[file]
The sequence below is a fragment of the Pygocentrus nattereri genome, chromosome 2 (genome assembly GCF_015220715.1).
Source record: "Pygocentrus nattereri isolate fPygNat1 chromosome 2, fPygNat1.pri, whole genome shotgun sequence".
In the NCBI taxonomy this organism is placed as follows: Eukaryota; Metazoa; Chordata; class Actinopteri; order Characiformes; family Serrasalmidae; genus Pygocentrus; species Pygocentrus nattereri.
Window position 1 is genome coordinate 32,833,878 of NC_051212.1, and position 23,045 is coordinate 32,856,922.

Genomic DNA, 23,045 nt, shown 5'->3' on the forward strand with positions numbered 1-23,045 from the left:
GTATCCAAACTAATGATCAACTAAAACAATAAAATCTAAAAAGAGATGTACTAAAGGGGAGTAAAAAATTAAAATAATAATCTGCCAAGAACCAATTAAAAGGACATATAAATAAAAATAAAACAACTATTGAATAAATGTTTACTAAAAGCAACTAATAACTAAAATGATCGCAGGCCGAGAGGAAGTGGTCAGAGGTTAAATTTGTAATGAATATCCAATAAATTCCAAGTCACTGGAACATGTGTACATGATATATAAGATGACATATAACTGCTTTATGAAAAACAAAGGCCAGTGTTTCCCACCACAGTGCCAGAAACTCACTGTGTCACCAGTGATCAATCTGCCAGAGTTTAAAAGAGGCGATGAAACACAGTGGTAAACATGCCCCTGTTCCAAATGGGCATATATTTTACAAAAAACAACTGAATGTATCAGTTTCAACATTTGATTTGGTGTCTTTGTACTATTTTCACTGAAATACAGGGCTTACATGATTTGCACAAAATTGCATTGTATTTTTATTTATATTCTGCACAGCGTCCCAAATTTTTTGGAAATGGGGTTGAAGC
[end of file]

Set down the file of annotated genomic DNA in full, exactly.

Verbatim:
The sequence below is a fragment of the Pygocentrus nattereri genome, chromosome 2 (genome assembly GCF_015220715.1).
Source record: "Pygocentrus nattereri isolate fPygNat1 chromosome 2, fPygNat1.pri, whole genome shotgun sequence".
In the NCBI taxonomy this organism is placed as follows: Eukaryota; Metazoa; Chordata; class Actinopteri; order Characiformes; family Serrasalmidae; genus Pygocentrus; species Pygocentrus nattereri.
Window position 1 is genome coordinate 32,833,878 of NC_051212.1, and position 23,045 is coordinate 32,856,922.

Genomic DNA, 23,045 nt, shown 5'->3' on the forward strand with positions numbered 1-23,045 from the left:
GTATCCAAACTAATGATCAACTAAAACAATAAAATCTAAAAAGAGATGTACTAAAGGGGAGTAAAAAATTAAAATAATAATCTGCCAAGAACCAATTAAAAGGACATATAAATAAAAATAAAACAACTATTGAATAAATGTTTACTAAAAGCAACTAATAACTAAAATGATCGCAGGCCGAGAGGAAGTGGTCAGAGGTTAAATTTGTAATGAATATCCAATAAATTCCAAGTCACTGGAACATGTGTACATGATATATAAGATGACATATAACTGCTTTATGAAAAACAAAGGCCAGTGTTTCCCACCACAGTGCCAGAAACTCACTGTGTCACCAGTGATCAATCTGCCAGAGTTTAAAAGAGGCGATGAAACACAGTGGTAAACATGCCCCTGTTCCAAATGGGCATATATTTTACAAAAAACAACTGAATGTATCAGTTTCAACATTTGATTTGGTGTCTTTGTACTATTTTCACTGAAATACAGGGCTTACATGATTTGCACAAAATTGCATTGTATTTTTATTTATATTCTGCACAGCGTCCCAAATTTTTTGGAAATGGGGTTGAAGC